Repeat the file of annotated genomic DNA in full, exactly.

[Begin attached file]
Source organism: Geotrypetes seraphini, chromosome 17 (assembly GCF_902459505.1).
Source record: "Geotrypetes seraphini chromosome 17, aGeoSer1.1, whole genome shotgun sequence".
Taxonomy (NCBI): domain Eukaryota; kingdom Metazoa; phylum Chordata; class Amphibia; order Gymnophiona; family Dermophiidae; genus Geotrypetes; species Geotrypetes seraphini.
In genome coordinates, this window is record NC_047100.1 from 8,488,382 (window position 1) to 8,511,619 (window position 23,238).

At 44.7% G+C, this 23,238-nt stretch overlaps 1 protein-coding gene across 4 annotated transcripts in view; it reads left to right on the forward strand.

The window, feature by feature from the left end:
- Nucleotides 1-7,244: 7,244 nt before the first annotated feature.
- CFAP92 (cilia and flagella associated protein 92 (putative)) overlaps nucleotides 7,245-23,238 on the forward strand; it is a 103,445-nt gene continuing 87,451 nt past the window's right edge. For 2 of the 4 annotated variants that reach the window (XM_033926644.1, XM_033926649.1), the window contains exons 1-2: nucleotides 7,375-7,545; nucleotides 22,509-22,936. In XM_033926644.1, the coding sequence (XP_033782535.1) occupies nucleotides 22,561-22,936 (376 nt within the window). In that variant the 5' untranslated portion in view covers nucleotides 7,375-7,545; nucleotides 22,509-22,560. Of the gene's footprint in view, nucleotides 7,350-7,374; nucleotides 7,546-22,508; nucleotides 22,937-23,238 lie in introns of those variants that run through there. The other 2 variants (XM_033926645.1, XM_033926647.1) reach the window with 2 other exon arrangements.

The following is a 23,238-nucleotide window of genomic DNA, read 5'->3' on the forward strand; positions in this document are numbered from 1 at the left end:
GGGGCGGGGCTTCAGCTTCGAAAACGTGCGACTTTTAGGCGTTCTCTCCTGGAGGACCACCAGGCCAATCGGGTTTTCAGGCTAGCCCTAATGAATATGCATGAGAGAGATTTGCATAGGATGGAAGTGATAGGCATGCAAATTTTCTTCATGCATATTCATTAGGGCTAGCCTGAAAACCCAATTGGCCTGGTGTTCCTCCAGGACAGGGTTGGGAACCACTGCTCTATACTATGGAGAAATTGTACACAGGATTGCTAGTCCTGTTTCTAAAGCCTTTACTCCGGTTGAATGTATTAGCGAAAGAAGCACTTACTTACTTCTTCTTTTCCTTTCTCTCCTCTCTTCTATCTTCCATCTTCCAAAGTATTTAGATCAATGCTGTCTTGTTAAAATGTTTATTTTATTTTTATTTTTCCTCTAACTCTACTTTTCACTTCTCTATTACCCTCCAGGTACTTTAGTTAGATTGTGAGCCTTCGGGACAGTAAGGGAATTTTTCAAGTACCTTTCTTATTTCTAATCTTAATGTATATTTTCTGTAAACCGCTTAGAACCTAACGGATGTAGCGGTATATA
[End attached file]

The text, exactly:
Source organism: Geotrypetes seraphini, chromosome 17 (assembly GCF_902459505.1).
Source record: "Geotrypetes seraphini chromosome 17, aGeoSer1.1, whole genome shotgun sequence".
Taxonomy (NCBI): domain Eukaryota; kingdom Metazoa; phylum Chordata; class Amphibia; order Gymnophiona; family Dermophiidae; genus Geotrypetes; species Geotrypetes seraphini.
In genome coordinates, this window is record NC_047100.1 from 8,488,382 (window position 1) to 8,511,619 (window position 23,238).

At 44.7% G+C, this 23,238-nt stretch overlaps 1 protein-coding gene across 4 annotated transcripts in view; it reads left to right on the forward strand.

The window, feature by feature from the left end:
- Nucleotides 1-7,244: 7,244 nt before the first annotated feature.
- CFAP92 (cilia and flagella associated protein 92 (putative)) overlaps nucleotides 7,245-23,238 on the forward strand; it is a 103,445-nt gene continuing 87,451 nt past the window's right edge. For 2 of the 4 annotated variants that reach the window (XM_033926644.1, XM_033926649.1), the window contains exons 1-2: nucleotides 7,375-7,545; nucleotides 22,509-22,936. In XM_033926644.1, the coding sequence (XP_033782535.1) occupies nucleotides 22,561-22,936 (376 nt within the window). In that variant the 5' untranslated portion in view covers nucleotides 7,375-7,545; nucleotides 22,509-22,560. Of the gene's footprint in view, nucleotides 7,350-7,374; nucleotides 7,546-22,508; nucleotides 22,937-23,238 lie in introns of those variants that run through there. The other 2 variants (XM_033926645.1, XM_033926647.1) reach the window with 2 other exon arrangements.

The following is a 23,238-nucleotide window of genomic DNA, read 5'->3' on the forward strand; positions in this document are numbered from 1 at the left end:
GGGGCGGGGCTTCAGCTTCGAAAACGTGCGACTTTTAGGCGTTCTCTCCTGGAGGACCACCAGGCCAATCGGGTTTTCAGGCTAGCCCTAATGAATATGCATGAGAGAGATTTGCATAGGATGGAAGTGATAGGCATGCAAATTTTCTTCATGCATATTCATTAGGGCTAGCCTGAAAACCCAATTGGCCTGGTGTTCCTCCAGGACAGGGTTGGGAACCACTGCTCTATACTATGGAGAAATTGTACACAGGATTGCTAGTCCTGTTTCTAAAGCCTTTACTCCGGTTGAATGTATTAGCGAAAGAAGCACTTACTTACTTCTTCTTTTCCTTTCTCTCCTCTCTTCTATCTTCCATCTTCCAAAGTATTTAGATCAATGCTGTCTTGTTAAAATGTTTATTTTATTTTTATTTTTCCTCTAACTCTACTTTTCACTTCTCTATTACCCTCCAGGTACTTTAGTTAGATTGTGAGCCTTCGGGACAGTAAGGGAATTTTTCAAGTACCTTTCTTATTTCTAATCTTAATGTATATTTTCTGTAAACCGCTTAGAACCTAACGGATGTAGCGGTATATA